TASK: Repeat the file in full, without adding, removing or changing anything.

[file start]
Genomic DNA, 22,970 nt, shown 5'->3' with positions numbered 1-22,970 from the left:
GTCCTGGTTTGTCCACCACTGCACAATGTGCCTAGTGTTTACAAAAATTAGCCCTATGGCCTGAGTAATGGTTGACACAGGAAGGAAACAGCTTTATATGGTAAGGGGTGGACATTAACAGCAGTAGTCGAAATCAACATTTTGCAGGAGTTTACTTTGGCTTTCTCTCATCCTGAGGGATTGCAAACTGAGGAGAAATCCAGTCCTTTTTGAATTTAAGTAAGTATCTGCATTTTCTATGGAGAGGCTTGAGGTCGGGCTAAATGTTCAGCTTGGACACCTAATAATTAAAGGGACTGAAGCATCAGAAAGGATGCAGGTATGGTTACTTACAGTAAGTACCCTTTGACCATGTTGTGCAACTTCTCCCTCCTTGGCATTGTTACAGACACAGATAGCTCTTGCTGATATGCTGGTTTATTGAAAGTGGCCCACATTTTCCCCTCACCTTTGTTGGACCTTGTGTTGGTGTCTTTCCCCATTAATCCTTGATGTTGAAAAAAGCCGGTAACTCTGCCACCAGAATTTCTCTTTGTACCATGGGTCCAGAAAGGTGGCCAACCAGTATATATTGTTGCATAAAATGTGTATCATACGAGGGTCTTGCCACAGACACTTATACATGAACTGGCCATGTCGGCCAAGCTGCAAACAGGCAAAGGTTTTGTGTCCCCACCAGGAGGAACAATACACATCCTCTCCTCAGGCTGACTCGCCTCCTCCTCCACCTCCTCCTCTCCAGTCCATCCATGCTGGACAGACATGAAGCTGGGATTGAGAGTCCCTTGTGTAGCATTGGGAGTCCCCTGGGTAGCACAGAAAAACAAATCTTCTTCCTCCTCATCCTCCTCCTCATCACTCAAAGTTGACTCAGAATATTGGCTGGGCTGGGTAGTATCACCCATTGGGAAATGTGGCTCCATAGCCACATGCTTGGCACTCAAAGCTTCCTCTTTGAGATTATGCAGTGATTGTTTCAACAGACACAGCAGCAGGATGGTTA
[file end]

Genomic DNA, 22,970 nt, shown 5'->3' with positions numbered 1-22,970 from the left:
GTCCTGGTTTGTCCACCACTGCACAATGTGCCTAGTGTTTACAAAAATTAGCCCTATGGCCTGAGTAATGGTTGACACAGGAAGGAAACAGCTTTATATGGTAAGGGGTGGACATTAACAGCAGTAGTCGAAATCAACATTTTGCAGGAGTTTACTTTGGCTTTCTCTCATCCTGAGGGATTGCAAACTGAGGAGAAATCCAGTCCTTTTTGAATTTAAGTAAGTATCTGCATTTTCTATGGAGAGGCTTGAGGTCGGGCTAAATGTTCAGCTTGGACACCTAATAATTAAAGGGACTGAAGCATCAGAAAGGATGCAGGTATGGTTACTTACAGTAAGTACCCTTTGACCATGTTGTGCAACTTCTCCCTCCTTGGCATTGTTACAGACACAGATAGCTCTTGCTGATATGCTGGTTTATTGAAAGTGGCCCACATTTTCCCCTCACCTTTGTTGGACCTTGTGTTGGTGTCTTTCCCCATTAATCCTTGATGTTGAAAAAAGCCGGTAACTCTGCCACCAGAATTTCTCTTTGTACCATGGGTCCAGAAAGGTGGCCAACCAGTATATATTGTTGCATAAAATGTGTATCATACGAGGGTCTTGCCACAGACACTTATACATGAACTGGCCATGTCGGCCAAGCTGCAAACAGGCAAAGGTTTTGTGTCCCCACCAGGAGGAACAATACACATCCTCTCCTCAGGCTGACTCGCCTCCTCCTCCACCTCCTCCTCTCCAGTCCATCCATGCTGGACAGACATGAAGCTGGGATTGAGAGTCCCTTGTGTAGCATTGGGAGTCCCCTGGGTAGCACAGAAAAACAAATCTTCTTCCTCCTCATCCTCCTCCTCATCACTCAAAGTTGACTCAGAATATTGGCTGGGCTGGGTAGTATCACCCATTGGGAAATGTGGCTCCATAGCCACATGCTTGGCACTCAAAGCTTCCTCTTTGAGATTATGCAGTGATTGTTTCAACAGACACAGCAGCAGGATGGTTA